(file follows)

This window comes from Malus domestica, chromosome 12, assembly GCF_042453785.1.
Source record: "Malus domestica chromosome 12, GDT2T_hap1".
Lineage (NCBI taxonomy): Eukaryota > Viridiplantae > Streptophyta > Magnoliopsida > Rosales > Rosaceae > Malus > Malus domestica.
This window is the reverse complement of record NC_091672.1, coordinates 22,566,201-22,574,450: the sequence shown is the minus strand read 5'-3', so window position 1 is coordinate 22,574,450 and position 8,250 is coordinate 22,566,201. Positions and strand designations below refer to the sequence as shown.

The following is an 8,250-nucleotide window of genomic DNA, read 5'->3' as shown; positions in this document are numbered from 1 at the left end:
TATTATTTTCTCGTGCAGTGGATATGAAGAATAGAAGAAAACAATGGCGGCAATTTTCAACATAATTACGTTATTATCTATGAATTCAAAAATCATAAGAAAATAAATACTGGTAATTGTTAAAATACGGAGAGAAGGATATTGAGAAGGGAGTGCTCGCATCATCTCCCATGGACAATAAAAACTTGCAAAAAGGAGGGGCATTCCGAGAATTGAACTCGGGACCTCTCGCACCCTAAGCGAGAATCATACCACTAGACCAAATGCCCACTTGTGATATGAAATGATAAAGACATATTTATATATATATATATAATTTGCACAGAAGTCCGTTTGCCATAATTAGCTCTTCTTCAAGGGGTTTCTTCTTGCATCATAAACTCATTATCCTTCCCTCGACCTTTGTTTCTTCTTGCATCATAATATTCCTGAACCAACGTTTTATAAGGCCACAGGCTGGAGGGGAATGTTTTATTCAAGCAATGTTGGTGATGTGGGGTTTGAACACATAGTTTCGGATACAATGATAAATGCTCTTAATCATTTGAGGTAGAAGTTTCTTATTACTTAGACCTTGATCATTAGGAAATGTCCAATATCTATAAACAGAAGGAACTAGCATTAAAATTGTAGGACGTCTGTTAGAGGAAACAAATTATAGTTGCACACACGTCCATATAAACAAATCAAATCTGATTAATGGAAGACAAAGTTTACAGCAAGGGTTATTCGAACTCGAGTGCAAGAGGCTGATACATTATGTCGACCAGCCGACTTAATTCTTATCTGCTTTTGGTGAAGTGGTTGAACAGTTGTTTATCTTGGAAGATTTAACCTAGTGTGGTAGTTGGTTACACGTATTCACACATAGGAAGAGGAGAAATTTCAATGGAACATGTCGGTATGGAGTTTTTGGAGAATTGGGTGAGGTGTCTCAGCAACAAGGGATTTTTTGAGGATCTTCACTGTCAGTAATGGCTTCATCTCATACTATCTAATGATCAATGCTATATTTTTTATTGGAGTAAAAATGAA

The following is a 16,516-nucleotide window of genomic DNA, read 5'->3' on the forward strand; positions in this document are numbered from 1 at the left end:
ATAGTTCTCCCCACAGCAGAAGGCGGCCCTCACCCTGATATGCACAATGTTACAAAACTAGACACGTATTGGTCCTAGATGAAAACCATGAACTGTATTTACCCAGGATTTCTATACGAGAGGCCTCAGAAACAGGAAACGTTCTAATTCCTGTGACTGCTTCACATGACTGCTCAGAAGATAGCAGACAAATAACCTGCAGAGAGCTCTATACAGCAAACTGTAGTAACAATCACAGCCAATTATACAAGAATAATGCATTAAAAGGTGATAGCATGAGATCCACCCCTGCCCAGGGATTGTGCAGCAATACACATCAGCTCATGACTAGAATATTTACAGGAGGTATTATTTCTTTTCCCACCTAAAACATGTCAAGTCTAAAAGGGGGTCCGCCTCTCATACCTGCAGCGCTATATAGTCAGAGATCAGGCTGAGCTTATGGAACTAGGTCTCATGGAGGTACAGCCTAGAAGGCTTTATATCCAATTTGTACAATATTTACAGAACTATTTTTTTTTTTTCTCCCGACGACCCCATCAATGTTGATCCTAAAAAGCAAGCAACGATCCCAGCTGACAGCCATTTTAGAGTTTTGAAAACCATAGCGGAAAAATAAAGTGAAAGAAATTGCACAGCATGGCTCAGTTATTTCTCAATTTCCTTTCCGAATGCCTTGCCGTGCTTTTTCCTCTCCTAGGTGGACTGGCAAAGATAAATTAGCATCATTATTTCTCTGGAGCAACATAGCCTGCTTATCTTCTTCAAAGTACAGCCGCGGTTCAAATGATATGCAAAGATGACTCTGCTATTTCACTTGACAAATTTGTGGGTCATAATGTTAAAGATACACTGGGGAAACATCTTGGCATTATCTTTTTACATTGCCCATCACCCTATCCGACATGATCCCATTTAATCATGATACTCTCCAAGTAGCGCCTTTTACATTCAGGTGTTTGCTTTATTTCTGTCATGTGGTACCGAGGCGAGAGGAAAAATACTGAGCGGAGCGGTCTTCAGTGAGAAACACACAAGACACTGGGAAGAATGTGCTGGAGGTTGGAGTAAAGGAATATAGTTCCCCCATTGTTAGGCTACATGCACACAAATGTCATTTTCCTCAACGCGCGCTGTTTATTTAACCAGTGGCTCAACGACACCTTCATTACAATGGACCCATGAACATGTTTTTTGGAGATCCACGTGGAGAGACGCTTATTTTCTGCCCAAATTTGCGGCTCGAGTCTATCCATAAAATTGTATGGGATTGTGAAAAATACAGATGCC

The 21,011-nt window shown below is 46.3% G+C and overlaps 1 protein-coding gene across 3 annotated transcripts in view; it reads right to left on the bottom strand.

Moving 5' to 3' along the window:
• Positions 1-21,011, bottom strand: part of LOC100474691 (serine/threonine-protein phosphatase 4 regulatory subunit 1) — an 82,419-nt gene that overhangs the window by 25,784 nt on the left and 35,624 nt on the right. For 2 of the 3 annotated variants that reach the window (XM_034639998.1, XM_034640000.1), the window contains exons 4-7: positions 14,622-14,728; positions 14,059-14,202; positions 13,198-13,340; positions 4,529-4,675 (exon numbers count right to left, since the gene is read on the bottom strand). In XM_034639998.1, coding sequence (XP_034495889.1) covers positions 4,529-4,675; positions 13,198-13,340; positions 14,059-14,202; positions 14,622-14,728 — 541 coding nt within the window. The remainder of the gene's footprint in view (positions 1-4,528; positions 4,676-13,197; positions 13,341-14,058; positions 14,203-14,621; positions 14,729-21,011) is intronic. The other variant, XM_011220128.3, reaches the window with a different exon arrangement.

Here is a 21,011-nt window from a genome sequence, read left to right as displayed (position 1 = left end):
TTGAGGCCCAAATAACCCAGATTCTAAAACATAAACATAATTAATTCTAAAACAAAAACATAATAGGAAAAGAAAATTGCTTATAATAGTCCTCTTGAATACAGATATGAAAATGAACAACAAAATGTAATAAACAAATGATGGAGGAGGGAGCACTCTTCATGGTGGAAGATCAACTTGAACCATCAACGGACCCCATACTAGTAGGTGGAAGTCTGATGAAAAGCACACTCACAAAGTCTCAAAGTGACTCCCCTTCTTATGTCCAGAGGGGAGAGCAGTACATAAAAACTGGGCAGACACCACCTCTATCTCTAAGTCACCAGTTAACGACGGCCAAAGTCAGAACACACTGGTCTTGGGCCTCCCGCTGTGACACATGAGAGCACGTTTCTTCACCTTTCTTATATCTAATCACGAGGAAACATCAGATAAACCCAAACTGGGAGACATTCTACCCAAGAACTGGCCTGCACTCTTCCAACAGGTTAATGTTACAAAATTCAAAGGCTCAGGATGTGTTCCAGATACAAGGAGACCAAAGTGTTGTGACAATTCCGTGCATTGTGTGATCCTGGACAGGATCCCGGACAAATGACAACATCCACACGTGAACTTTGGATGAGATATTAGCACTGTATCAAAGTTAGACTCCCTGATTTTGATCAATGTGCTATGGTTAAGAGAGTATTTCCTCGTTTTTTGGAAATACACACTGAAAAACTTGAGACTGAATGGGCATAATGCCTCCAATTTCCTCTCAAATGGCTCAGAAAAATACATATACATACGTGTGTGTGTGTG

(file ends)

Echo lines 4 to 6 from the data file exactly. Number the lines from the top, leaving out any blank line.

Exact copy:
This window is the reverse complement of record NC_091672.1, coordinates 22,566,201-22,574,450: the sequence shown is the minus strand read 5'-3', so window position 1 is coordinate 22,574,450 and position 8,250 is coordinate 22,566,201. Positions and strand designations below refer to the sequence as shown.

The following is an 8,250-nucleotide window of genomic DNA, read 5'->3' as shown; positions in this document are numbered from 1 at the left end:
TATTATTTTCTCGTGCAGTGGATATGAAGAATAGAAGAAAACAATGGCGGCAATTTTCAACATAATTACGTTATTATCTATGAATTCAAAAATCATAAGAAAATAAATACTGGTAATTGTTAAAATACGGAGAGAAGGATATTGAGAAGGGAGTGCTCGCATCATCTCCCATGGACAATAAAAACTTGCAAAAAGGAGGGGCATTCCGAGAATTGAACTCGGGACCTCTCGCACCCTAAGCGAGAATCATACCACTAGACCAAATGCCCACTTGTGATATGAAATGATAAAGACATATTTATATATATATATATAATTTGCACAGAAGTCCGTTTGCCATAATTAGCTCTTCTTCAAGGGGTTTCTTCTTGCATCATAAACTCATTATCCTTCCCTCGACCTTTGTTTCTTCTTGCATCATAATATTCCTGAACCAACGTTTTATAAGGCCACAGGCTGGAGGGGAATGTTTTATTCAAGCAATGTTGGTGATGTGGGGTTTGAACACATAGTTTCGGATACAATGATAAATGCTCTTAATCATTTGAGGTAGAAGTTTCTTATTACTTAGACCTTGATCATTAGGAAATGTCCAATATCTATAAACAGAAGGAACTAGCATTAAAATTGTAGGACGTCTGTTAGAGGAAACAAATTATAGTTGCACACACGTCCATATAAACAAATCAAATCTGATTAATGGAAGACAAAGTTTACAGCAAGGGTTATTCGAACTCGAGTGCAAGAGGCTGATACATTATGTCGACCAGCCGACTTAATTCTTATCTGCTTTTGGTGAAGTGGTTGAACAGTTGTTTATCTTGGAAGATTTAACCTAGTGTGGTAGTTGGTTACACGTATTCACACATAGGAAGAGGAGAAATTTCAATGGAACATGTCGGTATGGAGTTTTTGGAGAATTGGGTGAGGTGTCTCAGCAACAAGGGATTTTTTGAGGATCTTCACTGTCAGTAATGGCTTCATCTCATACTATCTAATGATCAATGCTATATTTTTTATTGGAGTAAAAATGAA